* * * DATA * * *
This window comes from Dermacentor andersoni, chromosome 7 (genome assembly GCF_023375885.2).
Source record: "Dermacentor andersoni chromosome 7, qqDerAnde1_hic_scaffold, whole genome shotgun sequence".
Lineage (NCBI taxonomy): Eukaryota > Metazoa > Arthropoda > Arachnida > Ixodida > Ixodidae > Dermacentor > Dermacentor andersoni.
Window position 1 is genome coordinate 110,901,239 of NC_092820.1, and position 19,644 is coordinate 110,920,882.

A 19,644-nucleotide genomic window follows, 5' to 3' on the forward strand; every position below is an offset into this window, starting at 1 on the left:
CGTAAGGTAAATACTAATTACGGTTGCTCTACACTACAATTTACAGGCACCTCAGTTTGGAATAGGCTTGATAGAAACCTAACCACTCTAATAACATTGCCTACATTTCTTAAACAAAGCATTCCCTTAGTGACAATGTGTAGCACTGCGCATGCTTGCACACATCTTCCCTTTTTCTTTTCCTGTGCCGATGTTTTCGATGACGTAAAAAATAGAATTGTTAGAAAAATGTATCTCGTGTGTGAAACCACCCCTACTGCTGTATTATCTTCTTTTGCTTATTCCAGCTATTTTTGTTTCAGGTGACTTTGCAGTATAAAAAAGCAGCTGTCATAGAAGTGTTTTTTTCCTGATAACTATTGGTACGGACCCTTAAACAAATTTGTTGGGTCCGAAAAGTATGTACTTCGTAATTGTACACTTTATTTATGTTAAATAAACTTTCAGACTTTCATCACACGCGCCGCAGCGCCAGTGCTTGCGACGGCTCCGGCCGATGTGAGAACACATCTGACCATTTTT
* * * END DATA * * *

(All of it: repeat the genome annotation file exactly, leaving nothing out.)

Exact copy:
This window comes from Dermacentor andersoni, chromosome 7 (genome assembly GCF_023375885.2).
Source record: "Dermacentor andersoni chromosome 7, qqDerAnde1_hic_scaffold, whole genome shotgun sequence".
Lineage (NCBI taxonomy): Eukaryota > Metazoa > Arthropoda > Arachnida > Ixodida > Ixodidae > Dermacentor > Dermacentor andersoni.
Window position 1 is genome coordinate 110,901,239 of NC_092820.1, and position 19,644 is coordinate 110,920,882.

A 19,644-nucleotide genomic window follows, 5' to 3' on the forward strand; every position below is an offset into this window, starting at 1 on the left:
CGTAAGGTAAATACTAATTACGGTTGCTCTACACTACAATTTACAGGCACCTCAGTTTGGAATAGGCTTGATAGAAACCTAACCACTCTAATAACATTGCCTACATTTCTTAAACAAAGCATTCCCTTAGTGACAATGTGTAGCACTGCGCATGCTTGCACACATCTTCCCTTTTTCTTTTCCTGTGCCGATGTTTTCGATGACGTAAAAAATAGAATTGTTAGAAAAATGTATCTCGTGTGTGAAACCACCCCTACTGCTGTATTATCTTCTTTTGCTTATTCCAGCTATTTTTGTTTCAGGTGACTTTGCAGTATAAAAAAGCAGCTGTCATAGAAGTGTTTTTTTCCTGATAACTATTGGTACGGACCCTTAAACAAATTTGTTGGGTCCGAAAAGTATGTACTTCGTAATTGTACACTTTATTTATGTTAAATAAACTTTCAGACTTTCATCACACGCGCCGCAGCGCCAGTGCTTGCGACGGCTCCGGCCGATGTGAGAACACATCTGACCATTTTT